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In vitro and in vivo gene transfer to respiratory epithelium in experimental models of fetal gene therapy for cystic fibrosis Huang, Louise NY

Abstract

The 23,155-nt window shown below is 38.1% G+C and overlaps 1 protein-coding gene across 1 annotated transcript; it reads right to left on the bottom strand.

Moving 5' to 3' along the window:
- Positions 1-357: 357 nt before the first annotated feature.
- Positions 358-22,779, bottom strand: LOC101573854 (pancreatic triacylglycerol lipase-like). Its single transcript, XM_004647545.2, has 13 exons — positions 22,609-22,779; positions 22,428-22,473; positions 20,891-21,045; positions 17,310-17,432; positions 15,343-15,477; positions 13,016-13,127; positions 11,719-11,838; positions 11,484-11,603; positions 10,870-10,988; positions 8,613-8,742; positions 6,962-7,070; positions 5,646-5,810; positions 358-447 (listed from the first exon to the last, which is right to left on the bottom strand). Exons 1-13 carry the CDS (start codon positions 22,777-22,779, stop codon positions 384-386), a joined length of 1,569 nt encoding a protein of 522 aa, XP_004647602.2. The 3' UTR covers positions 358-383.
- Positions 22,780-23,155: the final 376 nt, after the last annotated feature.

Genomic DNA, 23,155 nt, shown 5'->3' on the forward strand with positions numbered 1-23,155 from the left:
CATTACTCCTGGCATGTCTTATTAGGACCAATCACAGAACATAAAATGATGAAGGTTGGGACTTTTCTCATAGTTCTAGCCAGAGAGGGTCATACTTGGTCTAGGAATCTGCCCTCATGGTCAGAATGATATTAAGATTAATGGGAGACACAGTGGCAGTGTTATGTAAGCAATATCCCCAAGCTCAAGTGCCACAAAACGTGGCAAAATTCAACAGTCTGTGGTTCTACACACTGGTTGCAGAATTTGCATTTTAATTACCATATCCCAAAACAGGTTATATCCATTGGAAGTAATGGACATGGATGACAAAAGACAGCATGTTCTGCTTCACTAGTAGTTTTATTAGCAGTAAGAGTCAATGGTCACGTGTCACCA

Fetal gene therapy is a novel technique for correction of monogenic disorders, such as cystic fibrosis. The aims of this study were to: i) develop small animal models for fetal gene transfer to respiratory epithelium; ii) to determine the ideal gestational timing of transfection in our models; iii) evaluate in vivo gene transfer techniques which are directly applicable to human fetal therapy; and iv) assess the durability of in vivo fetal gene transfer postnatally. Vesicular Stomatitis Virus-G (VSV-G) pseudotyped lentiviral vector was used, which contains Green Fluorescence Protein (GFP), as the reporter gene. Fetal tracheas from time-mated New Zealand White pregnant rabbits were harvested on gestational day 24, 25 and 26 (term=31d) and put in organ culture medium, then transfected with 1 x 10⁶ viral particles. Following in vitro transfection, fetal tracheas began to express marker gene as early as one day after infection, with peak expression noted by day 7 post transfection. Results were confirmed by Polymerase Chain Reaction (PCR) and Immunohistochemistry (IHC). Based on the observation that 4 days of in vitro culture was necessary to achieve substantial marker gene expression, we evaluated two in vivo injection techniques on or before day 26 of fetal gestation: i) fetal tracheal injection (TI) following hysterotomy and partial fetal delivery, and ii) amniotic injection (AI) without hysterotomy. After injection of 1 x 10⁶ virus particles, fetuses and their control littermates were delivered by caesarean section on gestational day 30. Fetal tissues (trachea, lung, gut, liver, kidney gonad) were harvested and marker gene expression was confirmed by fluorescent microscopy, PCR and IHC. By PCR, there was evidence of extensive transduction of fetal tissues by AI (trachea, lung, gut, liver, kidney, skin), yet selective transduction of trachea and lung by TI. IHC localized airway expression of GFP to tracheal surface epithelium and pulmonary alveolar cells. Control fetuses expressed marker gene following TI, presumably through blood borne transmission via placental vascular connections, while comparatively few control fetuses were positive for marker gene after AI. One doe was found to have GFP DNA in lung after TI, suggesting that maternal infection is possible with this model. Marker gene expression was also observed in mid-gestational fetal CD1 mice following AI. Transfected fetuses were survived and sacrificed at various post-natal time points to test the durability of gene expression by Quantitative real-time PCR. The marker gene was detectable as late as 21 days after birth; however there was evidence that although transgene was detectable by PCR in trachea 3 weeks after birth, there was no corresponding GFP mRNA, suggesting that transgene expression may be "switched off. Lentiviral vector mediated gene transfer using direct amniotic injection techniques exhibited transduction of respiratory epithelium in fetal rabbits and mice in vivo. This experimental system should prove useful for future fetal gene therapy studies.

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